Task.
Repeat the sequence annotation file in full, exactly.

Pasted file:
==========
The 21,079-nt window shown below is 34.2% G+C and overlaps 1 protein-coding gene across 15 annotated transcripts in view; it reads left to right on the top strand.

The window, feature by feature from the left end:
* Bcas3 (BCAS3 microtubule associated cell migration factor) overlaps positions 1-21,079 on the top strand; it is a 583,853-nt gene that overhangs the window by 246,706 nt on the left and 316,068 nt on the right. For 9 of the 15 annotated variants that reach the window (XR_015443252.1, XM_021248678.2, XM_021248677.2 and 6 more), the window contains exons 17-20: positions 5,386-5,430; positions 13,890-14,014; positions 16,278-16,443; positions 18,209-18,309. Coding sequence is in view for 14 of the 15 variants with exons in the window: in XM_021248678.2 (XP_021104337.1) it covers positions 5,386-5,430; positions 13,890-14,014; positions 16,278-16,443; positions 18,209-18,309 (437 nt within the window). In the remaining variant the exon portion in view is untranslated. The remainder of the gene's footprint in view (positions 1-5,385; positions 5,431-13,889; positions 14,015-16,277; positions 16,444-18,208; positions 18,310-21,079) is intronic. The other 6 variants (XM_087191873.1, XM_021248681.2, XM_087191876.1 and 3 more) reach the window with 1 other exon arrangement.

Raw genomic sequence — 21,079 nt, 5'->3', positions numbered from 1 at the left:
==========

The 21,079-nt window shown below is 34.2% G+C and overlaps 1 protein-coding gene across 15 annotated transcripts in view; it reads left to right on the top strand.

The window, feature by feature from the left end:
* Bcas3 (BCAS3 microtubule associated cell migration factor) overlaps positions 1-21,079 on the top strand; it is a 583,853-nt gene that overhangs the window by 246,706 nt on the left and 316,068 nt on the right. For 9 of the 15 annotated variants that reach the window (XR_015443252.1, XM_021248678.2, XM_021248677.2 and 6 more), the window contains exons 17-20: positions 5,386-5,430; positions 13,890-14,014; positions 16,278-16,443; positions 18,209-18,309. Coding sequence is in view for 14 of the 15 variants with exons in the window: in XM_021248678.2 (XP_021104337.1) it covers positions 5,386-5,430; positions 13,890-14,014; positions 16,278-16,443; positions 18,209-18,309 (437 nt within the window). In the remaining variant the exon portion in view is untranslated. The remainder of the gene's footprint in view (positions 1-5,385; positions 5,431-13,889; positions 14,015-16,277; positions 16,444-18,208; positions 18,310-21,079) is intronic. The other 6 variants (XM_087191873.1, XM_021248681.2, XM_087191876.1 and 3 more) reach the window with 1 other exon arrangement.

Raw genomic sequence — 21,079 nt, 5'->3', positions numbered from 1 at the left: